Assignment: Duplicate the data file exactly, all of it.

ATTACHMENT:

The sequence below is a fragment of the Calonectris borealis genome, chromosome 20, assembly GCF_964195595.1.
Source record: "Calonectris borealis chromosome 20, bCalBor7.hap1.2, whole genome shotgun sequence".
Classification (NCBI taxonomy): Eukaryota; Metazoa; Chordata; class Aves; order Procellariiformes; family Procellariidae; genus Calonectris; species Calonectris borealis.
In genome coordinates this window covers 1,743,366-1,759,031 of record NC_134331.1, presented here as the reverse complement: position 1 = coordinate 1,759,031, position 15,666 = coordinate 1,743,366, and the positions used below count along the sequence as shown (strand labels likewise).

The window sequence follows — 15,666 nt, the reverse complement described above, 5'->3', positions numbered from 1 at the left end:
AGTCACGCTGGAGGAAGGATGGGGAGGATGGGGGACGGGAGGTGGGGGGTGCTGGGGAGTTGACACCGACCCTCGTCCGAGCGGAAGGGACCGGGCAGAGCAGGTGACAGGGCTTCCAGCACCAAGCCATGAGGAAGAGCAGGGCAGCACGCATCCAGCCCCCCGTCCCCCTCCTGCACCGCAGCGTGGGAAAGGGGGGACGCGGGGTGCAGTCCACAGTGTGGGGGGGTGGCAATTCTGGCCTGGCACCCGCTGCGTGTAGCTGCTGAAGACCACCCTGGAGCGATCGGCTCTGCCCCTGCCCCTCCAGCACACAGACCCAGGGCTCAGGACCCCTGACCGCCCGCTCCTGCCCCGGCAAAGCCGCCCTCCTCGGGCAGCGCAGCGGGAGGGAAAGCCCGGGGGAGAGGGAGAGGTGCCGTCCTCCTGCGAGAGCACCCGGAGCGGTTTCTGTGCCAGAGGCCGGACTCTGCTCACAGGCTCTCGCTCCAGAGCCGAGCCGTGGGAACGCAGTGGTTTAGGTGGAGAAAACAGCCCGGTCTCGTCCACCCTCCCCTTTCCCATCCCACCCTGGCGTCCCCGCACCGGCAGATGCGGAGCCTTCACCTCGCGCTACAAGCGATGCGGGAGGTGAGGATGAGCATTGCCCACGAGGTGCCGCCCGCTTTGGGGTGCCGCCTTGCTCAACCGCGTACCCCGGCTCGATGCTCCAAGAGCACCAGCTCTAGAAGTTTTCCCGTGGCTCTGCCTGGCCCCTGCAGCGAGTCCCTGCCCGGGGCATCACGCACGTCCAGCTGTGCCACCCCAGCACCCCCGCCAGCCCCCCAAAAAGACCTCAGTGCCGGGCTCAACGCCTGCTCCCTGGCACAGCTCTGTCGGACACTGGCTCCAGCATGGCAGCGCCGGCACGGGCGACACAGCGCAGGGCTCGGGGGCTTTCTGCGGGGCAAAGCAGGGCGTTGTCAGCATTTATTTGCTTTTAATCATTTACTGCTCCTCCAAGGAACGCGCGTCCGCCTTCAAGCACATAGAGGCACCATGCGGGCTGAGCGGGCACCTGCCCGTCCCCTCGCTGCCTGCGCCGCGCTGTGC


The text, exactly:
The sequence below is a fragment of the Calonectris borealis genome, chromosome 20, assembly GCF_964195595.1.
Source record: "Calonectris borealis chromosome 20, bCalBor7.hap1.2, whole genome shotgun sequence".
Classification (NCBI taxonomy): Eukaryota; Metazoa; Chordata; class Aves; order Procellariiformes; family Procellariidae; genus Calonectris; species Calonectris borealis.
In genome coordinates this window covers 1,743,366-1,759,031 of record NC_134331.1, presented here as the reverse complement: position 1 = coordinate 1,759,031, position 15,666 = coordinate 1,743,366, and the positions used below count along the sequence as shown (strand labels likewise).

The window sequence follows — 15,666 nt, the reverse complement described above, 5'->3', positions numbered from 1 at the left end:
AGTCACGCTGGAGGAAGGATGGGGAGGATGGGGGACGGGAGGTGGGGGGTGCTGGGGAGTTGACACCGACCCTCGTCCGAGCGGAAGGGACCGGGCAGAGCAGGTGACAGGGCTTCCAGCACCAAGCCATGAGGAAGAGCAGGGCAGCACGCATCCAGCCCCCCGTCCCCCTCCTGCACCGCAGCGTGGGAAAGGGGGGACGCGGGGTGCAGTCCACAGTGTGGGGGGGTGGCAATTCTGGCCTGGCACCCGCTGCGTGTAGCTGCTGAAGACCACCCTGGAGCGATCGGCTCTGCCCCTGCCCCTCCAGCACACAGACCCAGGGCTCAGGACCCCTGACCGCCCGCTCCTGCCCCGGCAAAGCCGCCCTCCTCGGGCAGCGCAGCGGGAGGGAAAGCCCGGGGGAGAGGGAGAGGTGCCGTCCTCCTGCGAGAGCACCCGGAGCGGTTTCTGTGCCAGAGGCCGGACTCTGCTCACAGGCTCTCGCTCCAGAGCCGAGCCGTGGGAACGCAGTGGTTTAGGTGGAGAAAACAGCCCGGTCTCGTCCACCCTCCCCTTTCCCATCCCACCCTGGCGTCCCCGCACCGGCAGATGCGGAGCCTTCACCTCGCGCTACAAGCGATGCGGGAGGTGAGGATGAGCATTGCCCACGAGGTGCCGCCCGCTTTGGGGTGCCGCCTTGCTCAACCGCGTACCCCGGCTCGATGCTCCAAGAGCACCAGCTCTAGAAGTTTTCCCGTGGCTCTGCCTGGCCCCTGCAGCGAGTCCCTGCCCGGGGCATCACGCACGTCCAGCTGTGCCACCCCAGCACCCCCGCCAGCCCCCCAAAAAGACCTCAGTGCCGGGCTCAACGCCTGCTCCCTGGCACAGCTCTGTCGGACACTGGCTCCAGCATGGCAGCGCCGGCACGGGCGACACAGCGCAGGGCTCGGGGGCTTTCTGCGGGGCAAAGCAGGGCGTTGTCAGCATTTATTTGCTTTTAATCATTTACTGCTCCTCCAAGGAACGCGCGTCCGCCTTCAAGCACATAGAGGCACCATGCGGGCTGAGCGGGCACCTGCCCGTCCCCTCGCTGCCTGCGCCGCGCTGTGC